Added a checker for non-determinism caused by iterating unordered containers like std::unordered_set containing pointer elements.
Following are the assumptions/limitations of this patch:
1. The assumption is that iteration of ordered containers of pointers is not non-deterministic. 2. Currently we only detect std::unordered_set. Detection of unordered_map can be added later. 3. Currently, we also do not check for what happens inside the for loop. Not all iterations may causes non-determinism. For example, counting or summing up the elements should not be non-deterministic.
Code is great, idea's great, so green light on my part, but maybe we should allow some folks who are more knowledgeable on AST matching to have a say in this.
The obvious question, why not implement this in clang-tidy? I have nothing against landing this in the static analyzer, just curious.
Please also add some doc to docs/analyzer/checkers.rst.
Uh-oh, we changed licence not long ago, and your last patch also landed with the incorrect header -- could you please fix them?
// RUN: %clang_analyze_cc1 %s -analyzer-output=text -verify \ // RUN: -analyzer-checker=core,alpha.nondeterminism.PointerIteration
The obvious question, why not implement this in clang-tidy?
Going forward I would like to make these non-determinism checks more precise by reasoning about what happens inside the loop, for example. I am not sure if clang-tidy has support for such deeper reasoning. I thought clang-tidy is more of a pattern matcher?
Also, what is the difference between these two: https://clang.llvm.org/docs/analyzer/checkers.html, https://clang-analyzer.llvm.org/available_checks.html. It seems they document similar stuff. Should we add the doc for each new checker in both of these?
Could you please add a commit that changes the top of the file on your previous commit? Feel free to do that without review (I can't commit it myself atm).
Umm, yea, we're in the middle of moving from the HTML format to the new sphinx format, so I think it's fine to ignore the latter, and only extend docs/analyzer/checkers.rst. Since the moving is a lot of manual labor, we haven't gotten around getting rid of it entirely just yet. But of course, it's welcome to have that maintained for the time being too!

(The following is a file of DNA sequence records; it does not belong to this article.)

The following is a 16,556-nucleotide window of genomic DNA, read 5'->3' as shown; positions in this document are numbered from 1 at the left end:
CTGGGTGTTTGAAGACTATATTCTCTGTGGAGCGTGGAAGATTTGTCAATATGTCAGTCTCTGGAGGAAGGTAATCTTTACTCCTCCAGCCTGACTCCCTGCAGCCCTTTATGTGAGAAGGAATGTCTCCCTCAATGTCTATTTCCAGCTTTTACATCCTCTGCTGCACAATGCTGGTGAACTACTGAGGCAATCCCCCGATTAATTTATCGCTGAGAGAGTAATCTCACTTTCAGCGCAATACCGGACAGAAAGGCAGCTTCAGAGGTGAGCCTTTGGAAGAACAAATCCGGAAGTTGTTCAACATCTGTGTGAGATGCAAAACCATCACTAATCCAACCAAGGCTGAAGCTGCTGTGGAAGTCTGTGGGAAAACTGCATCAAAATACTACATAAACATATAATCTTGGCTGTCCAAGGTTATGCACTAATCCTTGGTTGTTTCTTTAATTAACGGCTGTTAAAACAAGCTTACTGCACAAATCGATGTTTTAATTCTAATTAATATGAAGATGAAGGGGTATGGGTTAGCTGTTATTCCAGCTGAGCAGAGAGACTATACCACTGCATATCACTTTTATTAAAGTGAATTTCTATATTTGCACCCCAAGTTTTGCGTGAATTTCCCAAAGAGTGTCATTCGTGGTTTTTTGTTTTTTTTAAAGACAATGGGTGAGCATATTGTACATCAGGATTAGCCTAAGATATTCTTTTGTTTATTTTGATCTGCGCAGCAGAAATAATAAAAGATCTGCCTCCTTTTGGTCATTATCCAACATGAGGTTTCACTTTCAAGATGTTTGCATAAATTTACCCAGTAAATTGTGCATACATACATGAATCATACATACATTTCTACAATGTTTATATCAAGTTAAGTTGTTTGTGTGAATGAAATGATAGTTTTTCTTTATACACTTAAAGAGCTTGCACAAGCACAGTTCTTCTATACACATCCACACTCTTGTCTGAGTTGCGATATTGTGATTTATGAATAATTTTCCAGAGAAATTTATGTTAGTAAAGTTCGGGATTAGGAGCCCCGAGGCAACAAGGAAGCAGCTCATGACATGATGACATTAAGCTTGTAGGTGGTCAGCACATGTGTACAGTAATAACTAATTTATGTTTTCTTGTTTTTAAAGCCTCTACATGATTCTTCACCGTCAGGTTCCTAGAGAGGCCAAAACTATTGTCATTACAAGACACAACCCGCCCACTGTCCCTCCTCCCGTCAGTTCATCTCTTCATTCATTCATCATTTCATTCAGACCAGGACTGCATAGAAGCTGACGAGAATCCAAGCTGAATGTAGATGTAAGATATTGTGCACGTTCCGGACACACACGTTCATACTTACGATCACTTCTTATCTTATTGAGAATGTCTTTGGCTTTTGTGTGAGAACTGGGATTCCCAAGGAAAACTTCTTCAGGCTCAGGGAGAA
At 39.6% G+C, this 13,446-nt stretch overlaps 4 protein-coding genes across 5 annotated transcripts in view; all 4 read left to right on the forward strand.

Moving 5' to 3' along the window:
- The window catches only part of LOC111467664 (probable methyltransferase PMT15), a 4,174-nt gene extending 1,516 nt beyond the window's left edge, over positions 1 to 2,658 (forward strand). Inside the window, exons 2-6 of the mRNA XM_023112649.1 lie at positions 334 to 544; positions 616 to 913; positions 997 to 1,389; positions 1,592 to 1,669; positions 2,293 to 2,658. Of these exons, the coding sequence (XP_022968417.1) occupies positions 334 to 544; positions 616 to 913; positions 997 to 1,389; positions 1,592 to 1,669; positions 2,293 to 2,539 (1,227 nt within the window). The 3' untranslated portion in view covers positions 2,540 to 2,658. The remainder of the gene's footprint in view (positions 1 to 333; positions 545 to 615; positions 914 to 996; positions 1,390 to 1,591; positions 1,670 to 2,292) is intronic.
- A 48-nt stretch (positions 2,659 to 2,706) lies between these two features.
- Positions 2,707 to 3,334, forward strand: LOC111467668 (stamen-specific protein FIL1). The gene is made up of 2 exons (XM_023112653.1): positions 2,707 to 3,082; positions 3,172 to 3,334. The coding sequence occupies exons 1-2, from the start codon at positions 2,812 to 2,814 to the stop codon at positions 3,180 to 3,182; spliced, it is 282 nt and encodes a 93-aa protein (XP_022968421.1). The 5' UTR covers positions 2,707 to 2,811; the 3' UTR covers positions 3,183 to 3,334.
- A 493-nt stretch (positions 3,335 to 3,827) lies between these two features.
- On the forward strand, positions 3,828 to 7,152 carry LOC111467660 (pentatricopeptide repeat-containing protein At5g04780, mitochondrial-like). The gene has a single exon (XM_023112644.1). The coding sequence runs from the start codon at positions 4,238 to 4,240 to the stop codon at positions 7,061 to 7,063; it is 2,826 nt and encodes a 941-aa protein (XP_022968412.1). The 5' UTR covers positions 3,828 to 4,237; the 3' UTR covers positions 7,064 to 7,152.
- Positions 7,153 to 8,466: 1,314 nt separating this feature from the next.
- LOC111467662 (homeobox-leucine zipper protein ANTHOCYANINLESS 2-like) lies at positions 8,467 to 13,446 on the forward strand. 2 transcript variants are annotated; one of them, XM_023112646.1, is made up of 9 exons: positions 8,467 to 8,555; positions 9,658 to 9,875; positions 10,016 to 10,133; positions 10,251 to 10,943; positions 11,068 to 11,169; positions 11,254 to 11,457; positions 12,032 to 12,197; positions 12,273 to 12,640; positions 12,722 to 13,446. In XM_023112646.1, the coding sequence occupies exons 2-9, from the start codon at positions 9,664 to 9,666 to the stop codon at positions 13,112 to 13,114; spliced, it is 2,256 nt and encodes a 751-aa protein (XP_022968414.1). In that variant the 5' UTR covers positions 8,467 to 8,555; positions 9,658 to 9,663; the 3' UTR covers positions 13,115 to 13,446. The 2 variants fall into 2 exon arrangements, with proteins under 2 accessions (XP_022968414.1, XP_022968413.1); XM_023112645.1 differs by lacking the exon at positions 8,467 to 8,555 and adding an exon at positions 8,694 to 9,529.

Yup, I'm sold on that.
I was trying to write another checker for hashing of pointers. Basically, I wanted to match all instances where the keys of std::map are pointers. Writing an AST matcher for std::map is straightforward. However, I am not sure how to check for pointer keys after matching std::map.
The following matches std::map<K, V>. But I need to match std::map<int *, V>. So I was thinking something on the lines of templateArgument(hasType(pointerType())).
auto ContainersM = anyOf( hasName("std::map"), hasName("std::unordered_map") ); auto HashContainerM = varDecl(hasType(cxxRecordDecl(ContainersM)))
Could you please explain which type of non-determinism we are addressing here? If our issue is that iteration order is not consistent across runs, then an unordered set of integers seems just as non-deterministic as an unordered set of pointers. On the other hand, if our issue is that pointer values vary between runs, then an ordered set of pointers seems just as non-deterministic as an unordered set of pointers. Are unordered sets of pointers distinguished because they lie in the intersection of these categories and thus avoid the most false positive cases? If so, for someone debugging non-deterministic behavior in their code, would it be useful to add a strict option that shows other cases too? If not, maybe we could document our reasons somewhere.
Yes, the reason we limit the checks only to unordered containers is to reduce the false positive rate. Although, as you rightly pointed out that ordered sets of pointers are as non-deterministic as unordered ones. Once our checks have the capability to detect what happens inside the loop maybe we can add ordered sets too. I will add this to the TODO. Thanks.
What if you store pointers to the elements of an array? In that case, it should be deterministic.
----------- |1|2|3|5|6| ----------- ^ ^ p q
In the above example, pointer p's memory address will always be less then q's, so in an ordered set, iterating over them would be deterministic. When hashing algorithms come into the picture, than it wouldn't be :^)